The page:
A new way of reprogramming our immune cells to shrink or kill off cancer cells has been shown to work in the otherwise hard to treat and devastating skin cancer, melanoma. The University of Bristol-led discovery, published in Advanced Science today [31 October], demonstrates a new way to clear early stage pre-cancerous and even late-stage tumour cells. (Source: University of Bristol news)
Source: University of Bristol news - October 31, 2022 Category: Universities & Medical Training Tags: Health, International, Research; Faculty of Life Sciences, Faculty of Science, Faculty of Life Sciences, School of Biochemistry, Faculty of Science, School of Chemistry, Institutes, Institutes, Elizabeth Blackwell; Press Release Source Type: news

Racial and gender disparities in publishing start early for doctors and scientists
This study really highlights the need to take an intersectional lens”—referring to how multiple aspects of identity are overlapping and interconnected—“where we talk about students with all their identities.” Researchers agree that the solutions will be complex, but something needs to be done, not only to improve the science being generated, but also to work toward equity in medicine and science. In addition to more equitable funding by institutions like NIH, scholars suggest accrediting bodies for medical schools should consider aspects of equity and inclusion in research opportunities. “No more st...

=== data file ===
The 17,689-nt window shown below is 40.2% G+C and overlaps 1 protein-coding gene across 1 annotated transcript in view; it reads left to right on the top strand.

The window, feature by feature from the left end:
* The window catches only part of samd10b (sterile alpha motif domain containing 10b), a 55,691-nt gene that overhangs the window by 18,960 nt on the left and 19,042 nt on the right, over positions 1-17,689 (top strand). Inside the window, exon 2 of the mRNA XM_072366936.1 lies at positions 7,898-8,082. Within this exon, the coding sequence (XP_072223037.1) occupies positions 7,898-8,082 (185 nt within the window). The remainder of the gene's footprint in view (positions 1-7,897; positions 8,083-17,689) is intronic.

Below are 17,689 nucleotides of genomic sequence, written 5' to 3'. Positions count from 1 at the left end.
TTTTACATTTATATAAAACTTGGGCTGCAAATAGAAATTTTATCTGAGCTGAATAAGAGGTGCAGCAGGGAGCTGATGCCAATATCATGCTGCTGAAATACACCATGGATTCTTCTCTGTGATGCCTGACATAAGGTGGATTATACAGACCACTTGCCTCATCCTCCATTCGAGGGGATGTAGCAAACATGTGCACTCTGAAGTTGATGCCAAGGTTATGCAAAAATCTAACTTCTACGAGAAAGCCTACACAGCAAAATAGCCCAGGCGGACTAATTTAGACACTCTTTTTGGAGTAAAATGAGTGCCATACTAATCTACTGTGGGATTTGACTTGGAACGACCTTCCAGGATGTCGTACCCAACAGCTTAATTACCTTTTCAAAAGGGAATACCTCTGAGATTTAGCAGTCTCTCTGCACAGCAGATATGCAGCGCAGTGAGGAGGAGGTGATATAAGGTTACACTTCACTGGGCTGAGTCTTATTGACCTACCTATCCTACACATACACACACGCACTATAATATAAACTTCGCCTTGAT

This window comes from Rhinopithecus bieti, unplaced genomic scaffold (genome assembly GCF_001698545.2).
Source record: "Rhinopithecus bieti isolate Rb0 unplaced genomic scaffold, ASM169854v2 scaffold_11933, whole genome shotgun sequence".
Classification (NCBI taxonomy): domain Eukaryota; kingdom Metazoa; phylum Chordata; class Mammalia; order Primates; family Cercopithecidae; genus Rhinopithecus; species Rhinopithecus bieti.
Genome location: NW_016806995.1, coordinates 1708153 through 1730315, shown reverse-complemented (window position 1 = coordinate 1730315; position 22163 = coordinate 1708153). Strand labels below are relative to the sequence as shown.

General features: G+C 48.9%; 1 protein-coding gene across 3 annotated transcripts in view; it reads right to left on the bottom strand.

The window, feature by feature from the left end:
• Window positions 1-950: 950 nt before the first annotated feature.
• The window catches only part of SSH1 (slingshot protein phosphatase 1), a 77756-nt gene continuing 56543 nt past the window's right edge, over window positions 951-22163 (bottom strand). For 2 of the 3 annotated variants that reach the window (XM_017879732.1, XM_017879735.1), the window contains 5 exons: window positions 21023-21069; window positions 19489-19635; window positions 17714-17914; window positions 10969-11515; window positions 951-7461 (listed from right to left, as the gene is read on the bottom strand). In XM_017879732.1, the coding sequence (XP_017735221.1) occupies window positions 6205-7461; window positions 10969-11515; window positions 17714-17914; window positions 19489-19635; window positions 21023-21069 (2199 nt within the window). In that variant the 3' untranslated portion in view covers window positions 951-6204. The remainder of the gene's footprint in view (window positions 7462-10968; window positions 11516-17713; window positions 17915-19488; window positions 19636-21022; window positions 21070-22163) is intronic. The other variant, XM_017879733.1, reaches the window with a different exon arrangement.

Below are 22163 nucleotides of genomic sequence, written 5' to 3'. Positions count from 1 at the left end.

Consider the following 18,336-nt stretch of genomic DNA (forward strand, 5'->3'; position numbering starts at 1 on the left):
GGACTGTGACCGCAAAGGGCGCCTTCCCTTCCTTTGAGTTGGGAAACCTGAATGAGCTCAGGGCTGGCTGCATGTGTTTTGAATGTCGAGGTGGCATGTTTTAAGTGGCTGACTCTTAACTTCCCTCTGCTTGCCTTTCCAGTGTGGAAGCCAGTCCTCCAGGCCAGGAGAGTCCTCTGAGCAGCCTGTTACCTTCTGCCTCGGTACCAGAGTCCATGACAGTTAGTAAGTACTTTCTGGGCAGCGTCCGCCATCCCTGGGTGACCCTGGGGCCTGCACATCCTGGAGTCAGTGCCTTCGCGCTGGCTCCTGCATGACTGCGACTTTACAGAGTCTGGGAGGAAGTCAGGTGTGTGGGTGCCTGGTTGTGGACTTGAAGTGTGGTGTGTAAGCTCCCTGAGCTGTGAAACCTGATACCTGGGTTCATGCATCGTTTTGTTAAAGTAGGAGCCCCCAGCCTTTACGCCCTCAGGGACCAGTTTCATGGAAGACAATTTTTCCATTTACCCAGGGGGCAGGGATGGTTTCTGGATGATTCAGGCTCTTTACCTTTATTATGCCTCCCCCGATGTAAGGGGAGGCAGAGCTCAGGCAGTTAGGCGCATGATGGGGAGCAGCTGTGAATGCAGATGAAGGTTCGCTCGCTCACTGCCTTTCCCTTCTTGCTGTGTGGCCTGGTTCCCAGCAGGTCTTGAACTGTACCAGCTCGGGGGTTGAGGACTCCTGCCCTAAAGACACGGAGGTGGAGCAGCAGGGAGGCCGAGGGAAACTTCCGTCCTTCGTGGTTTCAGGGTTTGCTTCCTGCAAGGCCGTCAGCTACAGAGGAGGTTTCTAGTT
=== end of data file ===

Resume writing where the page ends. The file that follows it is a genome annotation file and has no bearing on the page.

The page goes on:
Source: ScienceNOW - October 26, 2022 Category: Science Source Type: news

Possible target for treating and preventing osteoarthritis found in little-studied protein
Wear and tear on joints can lead to inflammation, breakdown of cartilage and development of osteoarthritis. Scientists at UF Scripps Biomedical Research have found a possible new target to fight this painful cascade. In a study published Thursday in the journal PLOS One,biochemist Patrick Griffin, Ph.D., and colleague Mi Ra Chang, Ph.D., describe a specific protein that manages activities within chondrocytes, a critical cell type that maintains healthy cartilage in joints. (Source: World Pharma News)